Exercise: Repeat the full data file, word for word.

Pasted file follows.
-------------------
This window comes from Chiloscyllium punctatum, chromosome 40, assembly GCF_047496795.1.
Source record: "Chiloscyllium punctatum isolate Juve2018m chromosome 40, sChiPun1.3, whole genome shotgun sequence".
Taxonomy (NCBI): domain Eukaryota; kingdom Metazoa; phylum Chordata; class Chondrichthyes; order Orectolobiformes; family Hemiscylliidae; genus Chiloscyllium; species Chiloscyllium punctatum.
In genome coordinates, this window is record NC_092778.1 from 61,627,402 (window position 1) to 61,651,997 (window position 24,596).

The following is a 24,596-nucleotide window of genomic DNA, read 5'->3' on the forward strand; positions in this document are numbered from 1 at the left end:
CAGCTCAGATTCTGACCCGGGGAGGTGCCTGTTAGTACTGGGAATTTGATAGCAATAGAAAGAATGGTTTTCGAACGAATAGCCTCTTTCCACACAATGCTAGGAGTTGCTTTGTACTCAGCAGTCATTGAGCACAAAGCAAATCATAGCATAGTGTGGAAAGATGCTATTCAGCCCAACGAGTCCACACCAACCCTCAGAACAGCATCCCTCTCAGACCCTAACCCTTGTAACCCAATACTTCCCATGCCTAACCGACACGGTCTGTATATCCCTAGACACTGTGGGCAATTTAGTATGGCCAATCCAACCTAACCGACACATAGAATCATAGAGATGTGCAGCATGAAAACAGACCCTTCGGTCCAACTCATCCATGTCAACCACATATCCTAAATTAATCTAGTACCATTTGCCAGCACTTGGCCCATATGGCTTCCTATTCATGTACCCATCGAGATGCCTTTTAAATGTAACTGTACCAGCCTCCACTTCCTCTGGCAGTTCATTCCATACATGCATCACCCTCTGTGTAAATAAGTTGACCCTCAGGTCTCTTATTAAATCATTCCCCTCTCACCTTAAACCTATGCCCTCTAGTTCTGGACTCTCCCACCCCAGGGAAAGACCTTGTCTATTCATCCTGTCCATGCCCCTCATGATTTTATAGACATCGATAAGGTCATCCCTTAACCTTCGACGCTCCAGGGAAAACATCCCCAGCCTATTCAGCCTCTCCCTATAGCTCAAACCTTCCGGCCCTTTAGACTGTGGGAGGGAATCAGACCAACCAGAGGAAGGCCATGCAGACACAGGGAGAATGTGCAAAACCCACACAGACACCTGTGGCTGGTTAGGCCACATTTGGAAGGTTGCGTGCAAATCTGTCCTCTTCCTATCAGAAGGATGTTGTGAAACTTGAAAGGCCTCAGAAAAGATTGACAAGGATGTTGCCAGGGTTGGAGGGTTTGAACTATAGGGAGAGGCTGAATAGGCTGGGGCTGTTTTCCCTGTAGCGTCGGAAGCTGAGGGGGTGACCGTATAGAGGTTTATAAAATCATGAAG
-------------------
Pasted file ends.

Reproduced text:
This window comes from Chiloscyllium punctatum, chromosome 40, assembly GCF_047496795.1.
Source record: "Chiloscyllium punctatum isolate Juve2018m chromosome 40, sChiPun1.3, whole genome shotgun sequence".
Taxonomy (NCBI): domain Eukaryota; kingdom Metazoa; phylum Chordata; class Chondrichthyes; order Orectolobiformes; family Hemiscylliidae; genus Chiloscyllium; species Chiloscyllium punctatum.
In genome coordinates, this window is record NC_092778.1 from 61,627,402 (window position 1) to 61,651,997 (window position 24,596).

The following is a 24,596-nucleotide window of genomic DNA, read 5'->3' on the forward strand; positions in this document are numbered from 1 at the left end:
CAGCTCAGATTCTGACCCGGGGAGGTGCCTGTTAGTACTGGGAATTTGATAGCAATAGAAAGAATGGTTTTCGAACGAATAGCCTCTTTCCACACAATGCTAGGAGTTGCTTTGTACTCAGCAGTCATTGAGCACAAAGCAAATCATAGCATAGTGTGGAAAGATGCTATTCAGCCCAACGAGTCCACACCAACCCTCAGAACAGCATCCCTCTCAGACCCTAACCCTTGTAACCCAATACTTCCCATGCCTAACCGACACGGTCTGTATATCCCTAGACACTGTGGGCAATTTAGTATGGCCAATCCAACCTAACCGACACATAGAATCATAGAGATGTGCAGCATGAAAACAGACCCTTCGGTCCAACTCATCCATGTCAACCACATATCCTAAATTAATCTAGTACCATTTGCCAGCACTTGGCCCATATGGCTTCCTATTCATGTACCCATCGAGATGCCTTTTAAATGTAACTGTACCAGCCTCCACTTCCTCTGGCAGTTCATTCCATACATGCATCACCCTCTGTGTAAATAAGTTGACCCTCAGGTCTCTTATTAAATCATTCCCCTCTCACCTTAAACCTATGCCCTCTAGTTCTGGACTCTCCCACCCCAGGGAAAGACCTTGTCTATTCATCCTGTCCATGCCCCTCATGATTTTATAGACATCGATAAGGTCATCCCTTAACCTTCGACGCTCCAGGGAAAACATCCCCAGCCTATTCAGCCTCTCCCTATAGCTCAAACCTTCCGGCCCTTTAGACTGTGGGAGGGAATCAGACCAACCAGAGGAAGGCCATGCAGACACAGGGAGAATGTGCAAAACCCACACAGACACCTGTGGCTGGTTAGGCCACATTTGGAAGGTTGCGTGCAAATCTGTCCTCTTCCTATCAGAAGGATGTTGTGAAACTTGAAAGGCCTCAGAAAAGATTGACAAGGATGTTGCCAGGGTTGGAGGGTTTGAACTATAGGGAGAGGCTGAATAGGCTGGGGCTGTTTTCCCTGTAGCGTCGGAAGCTGAGGGGGTGACCGTATAGAGGTTTATAAAATCATGAAG